Ring in the new year with BlueScope Steels exciting new Metallic Colorbond steel color range
Bluescope Steel have introduced 6 new colors to their extensive color pallet, exploring these new options can take your project from average to AMAZING!
New color range;
These feature colors will add another dimension to our cladding division demonstrating dynamic changeable qualities caused by light variations.
THe introduction of this new range will see the existing Metallic steel range move into the secondary tier. They will still be available but may have special lead times attached.
December 2014 saw the completion of the 4 stage residential unit development located at Victoria Road, Northcote for the Hacer Group.
Installed by K-Roofing this project commenced in April 2014 with an expected completion date of November/December 2014.
Initially the plans showed natural timber cladding but Designer Panels were instructed to look for an alternative. We already had an existing Timba range (Decowood ILP) but it was not suitable for this application. We looked and tried various local products but none of them gave the real look of a timber cladding. So we had to look off shore and found a new innovative Timba cladding range that reflected the real look of timber, highlighting the imperfections of timber, various timber grains including wood knots. And so began our Printech Timba Interlocking Panel range consisting of 3 different wood grain finishes.
Victoria Road, Northcote consumed around 40tonne of material all backed with polystyrene foam. Panels were rolled at 185mm with a 15mm express joint. Due to the size of the project careful planning and order between K-Roofing and Designer Panel Systems as site storage restrictions were tight.
Upon completion it is evident that the soaring timber facade not only replicates the timber look but it is almost impossible to tell that it is NOT real timber.
Yep another year has come and gone, as we welcome in 2015 we say goodbye to the year 2014.
2014 was a very big year for Designer Panel Systems, we completed our biggest and most complicated project to date ” The Melbourne University Building of Architecture”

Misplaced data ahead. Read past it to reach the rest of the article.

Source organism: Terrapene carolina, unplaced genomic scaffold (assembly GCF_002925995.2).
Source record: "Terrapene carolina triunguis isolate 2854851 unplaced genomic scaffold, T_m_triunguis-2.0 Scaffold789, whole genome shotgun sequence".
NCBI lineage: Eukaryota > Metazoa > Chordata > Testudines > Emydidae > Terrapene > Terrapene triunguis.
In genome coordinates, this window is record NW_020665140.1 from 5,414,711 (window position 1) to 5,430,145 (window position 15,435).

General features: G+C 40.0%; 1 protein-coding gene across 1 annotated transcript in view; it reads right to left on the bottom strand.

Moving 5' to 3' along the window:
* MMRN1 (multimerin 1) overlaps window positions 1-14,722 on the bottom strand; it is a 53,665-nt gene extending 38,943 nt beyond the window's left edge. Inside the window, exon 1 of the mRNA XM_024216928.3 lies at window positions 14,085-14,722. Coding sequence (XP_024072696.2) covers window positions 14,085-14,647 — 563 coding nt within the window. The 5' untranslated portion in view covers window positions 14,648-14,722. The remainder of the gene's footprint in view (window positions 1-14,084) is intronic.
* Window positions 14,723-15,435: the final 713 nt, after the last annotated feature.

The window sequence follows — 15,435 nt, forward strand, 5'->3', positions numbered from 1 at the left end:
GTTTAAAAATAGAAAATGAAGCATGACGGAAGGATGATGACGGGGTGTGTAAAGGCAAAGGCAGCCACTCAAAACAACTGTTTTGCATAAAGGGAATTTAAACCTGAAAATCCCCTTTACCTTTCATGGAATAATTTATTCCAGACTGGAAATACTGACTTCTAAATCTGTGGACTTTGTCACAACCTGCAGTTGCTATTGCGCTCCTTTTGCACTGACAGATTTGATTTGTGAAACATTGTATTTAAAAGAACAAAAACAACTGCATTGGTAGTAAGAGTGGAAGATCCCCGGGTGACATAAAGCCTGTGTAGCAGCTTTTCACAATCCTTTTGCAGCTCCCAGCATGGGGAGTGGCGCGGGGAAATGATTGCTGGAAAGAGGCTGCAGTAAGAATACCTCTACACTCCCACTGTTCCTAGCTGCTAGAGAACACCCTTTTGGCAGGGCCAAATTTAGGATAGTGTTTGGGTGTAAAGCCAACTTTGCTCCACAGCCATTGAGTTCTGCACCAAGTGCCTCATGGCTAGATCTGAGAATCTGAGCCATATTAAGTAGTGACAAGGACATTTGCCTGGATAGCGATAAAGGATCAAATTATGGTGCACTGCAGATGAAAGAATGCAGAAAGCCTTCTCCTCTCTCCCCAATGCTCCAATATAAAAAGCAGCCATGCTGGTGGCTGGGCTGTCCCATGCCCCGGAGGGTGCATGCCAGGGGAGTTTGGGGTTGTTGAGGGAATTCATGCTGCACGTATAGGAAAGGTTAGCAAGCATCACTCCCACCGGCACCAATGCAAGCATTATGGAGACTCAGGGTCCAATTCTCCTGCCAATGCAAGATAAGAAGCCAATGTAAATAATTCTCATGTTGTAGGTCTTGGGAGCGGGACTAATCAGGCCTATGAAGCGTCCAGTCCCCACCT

This immense project of perforated VM Zinc panels, all of which tapered multiple times per sheet took careful planning and delivery to form and iconic landmark in Melbourne.
Now in 2015 we see the commencement of our latest commercial VM Zinc project the Albury Wodonga Regional Cancer Centre, NSW.
The new exciting Cancer Centre will be built on the existing Albury Hospital site.
It will include approx 8,000m2 of floor area with additional courtyards and covered areas.
The project includes a feature VM Zinc roof of around 15 tonne of VM Zinc standing seam with additional wall cladding highlights.
What a great way to start the year!
To start something new you need to end something old, so good bye 2014 and WELCOME 2015!
Can the Colour of Your Home Really Change Your Behaviour?
Colour Psychology is the study of colour and how it influences our behavior. A recent article by Frank H. Mahnke http://archinect.com/features/article/53292622/color-in-architecture-more-than-just-decoration states “Studies have proven that human-environment-reaction in the architectural environment is to a large percentage based on the sensory perception of colour” and “human response to colour is total – it influences us psychologically and physiologically.”
Blue is said to calming, black is said to be depressing, white and yellow are thought to be more cheerful colours, while red is said to be exciting and stimulate the brain.
Given that colour plays such a vital role within our lives, it also plays a vital role in the field of architecture. Colour is a very powerful tool when it comes to design because colour can create impact and response both mentally and behaviourally.
There is a significant relationship between colour and space because colour can alter the perception of a space. For example, darker colours can make a space appear smaller while lighter colours can make a space appear larger.
Effective use of colour needs to be deliberate and purposeful and sometimes subtle. It is important to have a very clear design rationale when using colour. The level of skill of an architect can be measured in their ability to use colour to enhance a space and draw attention to design features. Colours should be used carefully and with purpose to adjust the perception of proportion and add character.
The use of colour for a building needs to be considered holistically. It’s important to note that colour serves a purpose both internally and externally. In today’s environment of rapid technological advances we are provided with a range of options to add colour and texture to surfaces both inside and outside of the home. Products such as architectural panel and cladding systems provide architects with flexibility to explore both colour and form in numerous new ways. Not only do these new products provide striking and colourful finishes they are also extremely durable and long lasting.